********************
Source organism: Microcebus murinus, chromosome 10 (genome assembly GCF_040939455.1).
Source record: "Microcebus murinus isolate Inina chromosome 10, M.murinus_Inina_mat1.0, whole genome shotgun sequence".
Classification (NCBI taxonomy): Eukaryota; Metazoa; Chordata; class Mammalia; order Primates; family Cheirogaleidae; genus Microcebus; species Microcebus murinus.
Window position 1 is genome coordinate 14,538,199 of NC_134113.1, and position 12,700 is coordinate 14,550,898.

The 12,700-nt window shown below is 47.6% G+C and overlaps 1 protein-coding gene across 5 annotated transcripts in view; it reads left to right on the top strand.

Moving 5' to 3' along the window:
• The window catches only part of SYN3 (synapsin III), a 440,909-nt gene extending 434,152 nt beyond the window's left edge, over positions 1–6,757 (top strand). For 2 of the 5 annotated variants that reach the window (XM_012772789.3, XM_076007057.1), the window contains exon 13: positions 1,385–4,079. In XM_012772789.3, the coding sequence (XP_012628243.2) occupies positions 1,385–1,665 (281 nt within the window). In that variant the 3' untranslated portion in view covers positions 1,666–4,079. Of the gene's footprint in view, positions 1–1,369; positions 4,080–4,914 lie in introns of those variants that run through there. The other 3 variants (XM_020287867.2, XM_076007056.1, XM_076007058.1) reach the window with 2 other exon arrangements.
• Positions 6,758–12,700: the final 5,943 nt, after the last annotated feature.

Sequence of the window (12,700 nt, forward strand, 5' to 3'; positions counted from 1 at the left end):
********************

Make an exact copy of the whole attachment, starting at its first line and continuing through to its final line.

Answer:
Source organism: Microcebus murinus, chromosome 10 (genome assembly GCF_040939455.1).
Source record: "Microcebus murinus isolate Inina chromosome 10, M.murinus_Inina_mat1.0, whole genome shotgun sequence".
Classification (NCBI taxonomy): Eukaryota; Metazoa; Chordata; class Mammalia; order Primates; family Cheirogaleidae; genus Microcebus; species Microcebus murinus.
Window position 1 is genome coordinate 14,538,199 of NC_134113.1, and position 12,700 is coordinate 14,550,898.

The 12,700-nt window shown below is 47.6% G+C and overlaps 1 protein-coding gene across 5 annotated transcripts in view; it reads left to right on the top strand.

Moving 5' to 3' along the window:
• The window catches only part of SYN3 (synapsin III), a 440,909-nt gene extending 434,152 nt beyond the window's left edge, over positions 1–6,757 (top strand). For 2 of the 5 annotated variants that reach the window (XM_012772789.3, XM_076007057.1), the window contains exon 13: positions 1,385–4,079. In XM_012772789.3, the coding sequence (XP_012628243.2) occupies positions 1,385–1,665 (281 nt within the window). In that variant the 3' untranslated portion in view covers positions 1,666–4,079. Of the gene's footprint in view, positions 1–1,369; positions 4,080–4,914 lie in introns of those variants that run through there. The other 3 variants (XM_020287867.2, XM_076007056.1, XM_076007058.1) reach the window with 2 other exon arrangements.
• Positions 6,758–12,700: the final 5,943 nt, after the last annotated feature.

Sequence of the window (12,700 nt, forward strand, 5' to 3'; positions counted from 1 at the left end):